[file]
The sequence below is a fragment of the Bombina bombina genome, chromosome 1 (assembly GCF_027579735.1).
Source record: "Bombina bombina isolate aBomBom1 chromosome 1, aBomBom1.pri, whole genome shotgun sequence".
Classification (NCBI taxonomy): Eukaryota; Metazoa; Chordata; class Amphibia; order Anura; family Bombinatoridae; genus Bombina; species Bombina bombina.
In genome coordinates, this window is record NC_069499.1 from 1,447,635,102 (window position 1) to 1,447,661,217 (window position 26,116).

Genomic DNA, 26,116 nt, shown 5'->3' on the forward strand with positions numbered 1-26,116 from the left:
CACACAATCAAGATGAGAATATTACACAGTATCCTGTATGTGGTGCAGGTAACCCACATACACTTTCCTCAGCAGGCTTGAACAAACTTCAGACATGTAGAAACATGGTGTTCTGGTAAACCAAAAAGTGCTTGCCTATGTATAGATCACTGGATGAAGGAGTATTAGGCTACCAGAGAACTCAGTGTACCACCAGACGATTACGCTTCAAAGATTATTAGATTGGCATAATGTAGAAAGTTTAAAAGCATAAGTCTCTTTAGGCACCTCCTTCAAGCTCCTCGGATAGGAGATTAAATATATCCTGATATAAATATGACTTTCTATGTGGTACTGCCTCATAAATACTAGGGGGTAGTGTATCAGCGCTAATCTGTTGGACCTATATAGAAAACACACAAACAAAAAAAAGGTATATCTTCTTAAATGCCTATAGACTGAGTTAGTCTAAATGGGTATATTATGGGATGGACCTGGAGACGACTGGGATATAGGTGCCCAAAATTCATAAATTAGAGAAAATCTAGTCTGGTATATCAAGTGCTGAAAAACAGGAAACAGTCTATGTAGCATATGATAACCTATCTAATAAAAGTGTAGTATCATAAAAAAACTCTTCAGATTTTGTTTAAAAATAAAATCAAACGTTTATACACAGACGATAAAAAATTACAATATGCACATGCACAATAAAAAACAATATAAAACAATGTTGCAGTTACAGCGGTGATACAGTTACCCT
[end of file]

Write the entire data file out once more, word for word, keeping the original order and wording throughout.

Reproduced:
The sequence below is a fragment of the Bombina bombina genome, chromosome 1 (assembly GCF_027579735.1).
Source record: "Bombina bombina isolate aBomBom1 chromosome 1, aBomBom1.pri, whole genome shotgun sequence".
Classification (NCBI taxonomy): Eukaryota; Metazoa; Chordata; class Amphibia; order Anura; family Bombinatoridae; genus Bombina; species Bombina bombina.
In genome coordinates, this window is record NC_069499.1 from 1,447,635,102 (window position 1) to 1,447,661,217 (window position 26,116).

Genomic DNA, 26,116 nt, shown 5'->3' on the forward strand with positions numbered 1-26,116 from the left:
CACACAATCAAGATGAGAATATTACACAGTATCCTGTATGTGGTGCAGGTAACCCACATACACTTTCCTCAGCAGGCTTGAACAAACTTCAGACATGTAGAAACATGGTGTTCTGGTAAACCAAAAAGTGCTTGCCTATGTATAGATCACTGGATGAAGGAGTATTAGGCTACCAGAGAACTCAGTGTACCACCAGACGATTACGCTTCAAAGATTATTAGATTGGCATAATGTAGAAAGTTTAAAAGCATAAGTCTCTTTAGGCACCTCCTTCAAGCTCCTCGGATAGGAGATTAAATATATCCTGATATAAATATGACTTTCTATGTGGTACTGCCTCATAAATACTAGGGGGTAGTGTATCAGCGCTAATCTGTTGGACCTATATAGAAAACACACAAACAAAAAAAAGGTATATCTTCTTAAATGCCTATAGACTGAGTTAGTCTAAATGGGTATATTATGGGATGGACCTGGAGACGACTGGGATATAGGTGCCCAAAATTCATAAATTAGAGAAAATCTAGTCTGGTATATCAAGTGCTGAAAAACAGGAAACAGTCTATGTAGCATATGATAACCTATCTAATAAAAGTGTAGTATCATAAAAAAACTCTTCAGATTTTGTTTAAAAATAAAATCAAACGTTTATACACAGACGATAAAAAATTACAATATGCACATGCACAATAAAAAACAATATAAAACAATGTTGCAGTTACAGCGGTGATACAGTTACCCT